It's a shame that Juliana Hatfield's recent solo work has been somewhat mediocre. A shame because after launching her career with a bang that included the excellent Blake Babies, a stint in the Lemonheads during their most fruitful period, and a couple rather good solo albums--1992's Hey Babe and 1993's Become What You Are (both on Mammoth)--she set expectations high for a respectable career, one with longevity. A shame because those who bought and liked her early material have likely gotten off the bus sometime during the last several years after being disappointed one time too many. And a shame because those very fans would probably find much to enjoy on her latest album, In Exile Deo (2004, Zoe/Rounder), if they'd only give her a second chance.

After a career built on tackling some uncomfortable truths in her trademark girlish voice, then wrapping them in indelible hooks, In Exile Deo finds Hatfield (rock crit cliché warning!) maturing gracefully while demonstrating a range heretofore unknown in areas of sonic texture and especially, vocals. It simply sounds like she woke up one day and decided to put forth more effort this time around, a bit ironic considering the topic of life's regrets--romantic ones, especially--is all over this album.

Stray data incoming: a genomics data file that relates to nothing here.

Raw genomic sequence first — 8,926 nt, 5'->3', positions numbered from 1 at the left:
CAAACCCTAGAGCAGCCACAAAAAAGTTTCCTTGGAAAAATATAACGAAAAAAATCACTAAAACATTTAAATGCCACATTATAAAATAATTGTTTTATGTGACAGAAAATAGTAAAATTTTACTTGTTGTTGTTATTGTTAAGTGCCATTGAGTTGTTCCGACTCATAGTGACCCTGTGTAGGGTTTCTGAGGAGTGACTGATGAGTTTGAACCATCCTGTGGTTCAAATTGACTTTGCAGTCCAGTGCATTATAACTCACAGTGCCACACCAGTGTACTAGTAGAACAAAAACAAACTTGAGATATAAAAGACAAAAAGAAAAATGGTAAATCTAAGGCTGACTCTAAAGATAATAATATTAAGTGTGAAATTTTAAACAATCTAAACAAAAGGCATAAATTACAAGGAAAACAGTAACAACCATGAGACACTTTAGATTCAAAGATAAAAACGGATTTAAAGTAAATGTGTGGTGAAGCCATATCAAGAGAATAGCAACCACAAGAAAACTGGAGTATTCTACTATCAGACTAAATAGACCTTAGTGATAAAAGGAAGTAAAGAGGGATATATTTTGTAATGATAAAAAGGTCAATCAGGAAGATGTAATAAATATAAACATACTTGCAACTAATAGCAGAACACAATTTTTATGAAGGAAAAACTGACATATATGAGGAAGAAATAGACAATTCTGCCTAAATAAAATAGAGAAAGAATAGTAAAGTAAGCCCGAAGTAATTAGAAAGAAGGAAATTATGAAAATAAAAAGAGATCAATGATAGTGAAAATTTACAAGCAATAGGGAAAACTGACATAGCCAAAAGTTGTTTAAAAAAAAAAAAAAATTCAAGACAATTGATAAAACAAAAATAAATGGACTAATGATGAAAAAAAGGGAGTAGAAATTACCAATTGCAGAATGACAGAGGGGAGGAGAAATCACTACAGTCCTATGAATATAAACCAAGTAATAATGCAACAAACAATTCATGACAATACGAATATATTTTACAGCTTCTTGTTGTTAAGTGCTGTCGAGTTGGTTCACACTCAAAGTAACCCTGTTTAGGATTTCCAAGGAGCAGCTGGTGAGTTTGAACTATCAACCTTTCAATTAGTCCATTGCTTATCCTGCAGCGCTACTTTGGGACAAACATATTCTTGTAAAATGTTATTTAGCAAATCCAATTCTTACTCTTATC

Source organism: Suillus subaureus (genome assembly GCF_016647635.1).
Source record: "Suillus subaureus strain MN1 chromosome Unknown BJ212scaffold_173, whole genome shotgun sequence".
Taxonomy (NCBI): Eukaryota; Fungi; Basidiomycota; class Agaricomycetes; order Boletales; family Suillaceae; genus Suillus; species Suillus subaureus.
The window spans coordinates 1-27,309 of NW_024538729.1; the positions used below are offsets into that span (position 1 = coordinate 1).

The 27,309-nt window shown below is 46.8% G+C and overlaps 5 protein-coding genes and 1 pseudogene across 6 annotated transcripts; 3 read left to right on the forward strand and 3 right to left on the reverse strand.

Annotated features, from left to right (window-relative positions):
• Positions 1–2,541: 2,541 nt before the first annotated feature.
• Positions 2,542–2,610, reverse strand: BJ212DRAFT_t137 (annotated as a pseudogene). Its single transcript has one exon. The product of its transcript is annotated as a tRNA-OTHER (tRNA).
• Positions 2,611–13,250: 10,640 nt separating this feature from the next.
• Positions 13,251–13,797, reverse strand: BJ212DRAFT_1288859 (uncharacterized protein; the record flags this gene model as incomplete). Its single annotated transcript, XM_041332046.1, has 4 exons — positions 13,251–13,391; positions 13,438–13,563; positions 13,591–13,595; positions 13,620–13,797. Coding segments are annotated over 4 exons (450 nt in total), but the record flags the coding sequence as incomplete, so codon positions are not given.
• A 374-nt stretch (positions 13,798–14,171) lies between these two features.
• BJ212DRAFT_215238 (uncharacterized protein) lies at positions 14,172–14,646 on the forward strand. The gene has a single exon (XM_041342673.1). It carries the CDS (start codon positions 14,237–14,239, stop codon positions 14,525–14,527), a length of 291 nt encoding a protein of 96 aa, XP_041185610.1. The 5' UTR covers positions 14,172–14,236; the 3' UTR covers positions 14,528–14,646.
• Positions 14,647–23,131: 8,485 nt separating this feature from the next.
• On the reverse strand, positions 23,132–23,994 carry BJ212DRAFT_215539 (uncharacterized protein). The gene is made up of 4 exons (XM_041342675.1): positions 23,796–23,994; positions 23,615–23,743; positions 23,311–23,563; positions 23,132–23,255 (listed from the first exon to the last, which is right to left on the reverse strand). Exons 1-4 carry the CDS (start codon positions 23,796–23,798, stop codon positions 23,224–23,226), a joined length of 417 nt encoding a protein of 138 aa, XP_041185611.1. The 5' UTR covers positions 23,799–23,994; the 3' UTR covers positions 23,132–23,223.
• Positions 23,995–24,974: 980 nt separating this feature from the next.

Opener "Get in Line," an up-tempo little stomper about the dichotomy of feeling the desperation and freedom that follows a breakup, is one of the album's lyrical highlights ("Come on baby kiss me / It doesn't really matter anyway / One more time / We're all gonna die someday / It's the one sure thing with a question mark for an answer / Everybody sing, my feeling for you endures like cancer ... Throwing rocks at clouds / to tear their silver linings / Knocking rainbows down / to keep myself from climbing"); the slightly bluesy guitar of "Because We Love You" matches its tale of a brother and sister trying to going to great lengths to make their substance-abusing father to get his act together: "Daddy, dance with me / Too far gone to even speak / Neil Young on the radio / 'Four dead in Ohio'"; piano ballad "It Should Have Been You" sees the narrator realizing she's with the wrong guy after having abandoned the right one.